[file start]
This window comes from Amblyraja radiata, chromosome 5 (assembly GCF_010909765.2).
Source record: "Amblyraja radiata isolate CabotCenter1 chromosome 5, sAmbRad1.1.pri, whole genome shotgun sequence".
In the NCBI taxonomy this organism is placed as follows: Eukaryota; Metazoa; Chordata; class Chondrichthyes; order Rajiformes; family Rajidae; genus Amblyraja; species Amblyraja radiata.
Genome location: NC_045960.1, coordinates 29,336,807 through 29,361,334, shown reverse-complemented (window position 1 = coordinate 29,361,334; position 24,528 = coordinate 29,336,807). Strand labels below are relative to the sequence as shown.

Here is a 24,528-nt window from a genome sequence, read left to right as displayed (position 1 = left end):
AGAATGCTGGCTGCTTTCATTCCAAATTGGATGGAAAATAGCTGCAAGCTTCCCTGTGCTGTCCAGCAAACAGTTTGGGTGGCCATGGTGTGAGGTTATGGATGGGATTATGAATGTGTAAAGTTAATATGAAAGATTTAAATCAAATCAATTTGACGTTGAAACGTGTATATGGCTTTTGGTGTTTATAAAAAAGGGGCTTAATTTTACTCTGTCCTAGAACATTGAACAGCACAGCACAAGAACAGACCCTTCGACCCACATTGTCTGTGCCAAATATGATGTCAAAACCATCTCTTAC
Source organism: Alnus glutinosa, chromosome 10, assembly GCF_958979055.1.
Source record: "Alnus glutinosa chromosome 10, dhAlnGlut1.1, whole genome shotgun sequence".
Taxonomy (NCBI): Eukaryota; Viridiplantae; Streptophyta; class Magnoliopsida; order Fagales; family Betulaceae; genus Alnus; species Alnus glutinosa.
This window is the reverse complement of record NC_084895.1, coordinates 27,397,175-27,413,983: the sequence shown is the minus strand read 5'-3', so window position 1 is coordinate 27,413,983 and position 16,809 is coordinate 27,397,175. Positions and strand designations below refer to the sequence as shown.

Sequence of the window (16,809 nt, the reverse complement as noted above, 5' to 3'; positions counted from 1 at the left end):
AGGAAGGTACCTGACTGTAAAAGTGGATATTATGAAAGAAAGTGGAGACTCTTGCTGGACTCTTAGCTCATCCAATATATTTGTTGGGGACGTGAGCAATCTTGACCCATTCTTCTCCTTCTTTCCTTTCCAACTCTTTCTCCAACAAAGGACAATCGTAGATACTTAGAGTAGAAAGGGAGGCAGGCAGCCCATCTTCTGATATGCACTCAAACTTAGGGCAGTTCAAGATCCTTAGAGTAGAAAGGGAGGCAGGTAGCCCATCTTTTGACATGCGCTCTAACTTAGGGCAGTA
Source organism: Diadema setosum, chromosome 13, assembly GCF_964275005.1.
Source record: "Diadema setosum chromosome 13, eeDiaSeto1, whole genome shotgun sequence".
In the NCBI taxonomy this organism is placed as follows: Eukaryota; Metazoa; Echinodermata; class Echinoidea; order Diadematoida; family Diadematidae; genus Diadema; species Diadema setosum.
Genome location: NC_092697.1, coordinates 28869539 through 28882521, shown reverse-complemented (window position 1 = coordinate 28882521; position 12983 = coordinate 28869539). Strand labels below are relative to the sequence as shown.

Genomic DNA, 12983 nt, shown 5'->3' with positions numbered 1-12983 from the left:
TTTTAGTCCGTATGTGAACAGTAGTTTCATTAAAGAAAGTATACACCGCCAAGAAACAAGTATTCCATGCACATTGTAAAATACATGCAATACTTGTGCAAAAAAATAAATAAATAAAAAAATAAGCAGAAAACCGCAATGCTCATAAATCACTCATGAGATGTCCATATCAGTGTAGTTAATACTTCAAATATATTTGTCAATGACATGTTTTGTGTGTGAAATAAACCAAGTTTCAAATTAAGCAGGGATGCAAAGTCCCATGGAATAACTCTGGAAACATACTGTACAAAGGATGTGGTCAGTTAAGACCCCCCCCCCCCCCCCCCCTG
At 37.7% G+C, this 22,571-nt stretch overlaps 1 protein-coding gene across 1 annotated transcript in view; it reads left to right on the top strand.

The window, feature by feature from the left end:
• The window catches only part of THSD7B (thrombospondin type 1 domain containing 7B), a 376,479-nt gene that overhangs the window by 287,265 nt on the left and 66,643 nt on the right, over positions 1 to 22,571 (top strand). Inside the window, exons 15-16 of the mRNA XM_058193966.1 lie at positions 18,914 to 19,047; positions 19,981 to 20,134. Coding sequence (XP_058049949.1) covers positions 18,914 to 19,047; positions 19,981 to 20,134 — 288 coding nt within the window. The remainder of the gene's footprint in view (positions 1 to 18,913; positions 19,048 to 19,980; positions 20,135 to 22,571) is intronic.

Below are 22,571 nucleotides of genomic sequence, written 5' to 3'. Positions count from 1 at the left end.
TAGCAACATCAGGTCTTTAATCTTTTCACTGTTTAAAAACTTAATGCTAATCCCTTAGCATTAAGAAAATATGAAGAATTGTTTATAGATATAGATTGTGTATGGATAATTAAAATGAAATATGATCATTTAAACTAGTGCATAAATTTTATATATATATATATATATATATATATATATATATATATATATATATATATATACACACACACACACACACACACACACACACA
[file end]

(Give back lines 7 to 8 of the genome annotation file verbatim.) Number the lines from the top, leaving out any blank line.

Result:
Source organism: Alnus glutinosa, chromosome 10, assembly GCF_958979055.1.
Source record: "Alnus glutinosa chromosome 10, dhAlnGlut1.1, whole genome shotgun sequence".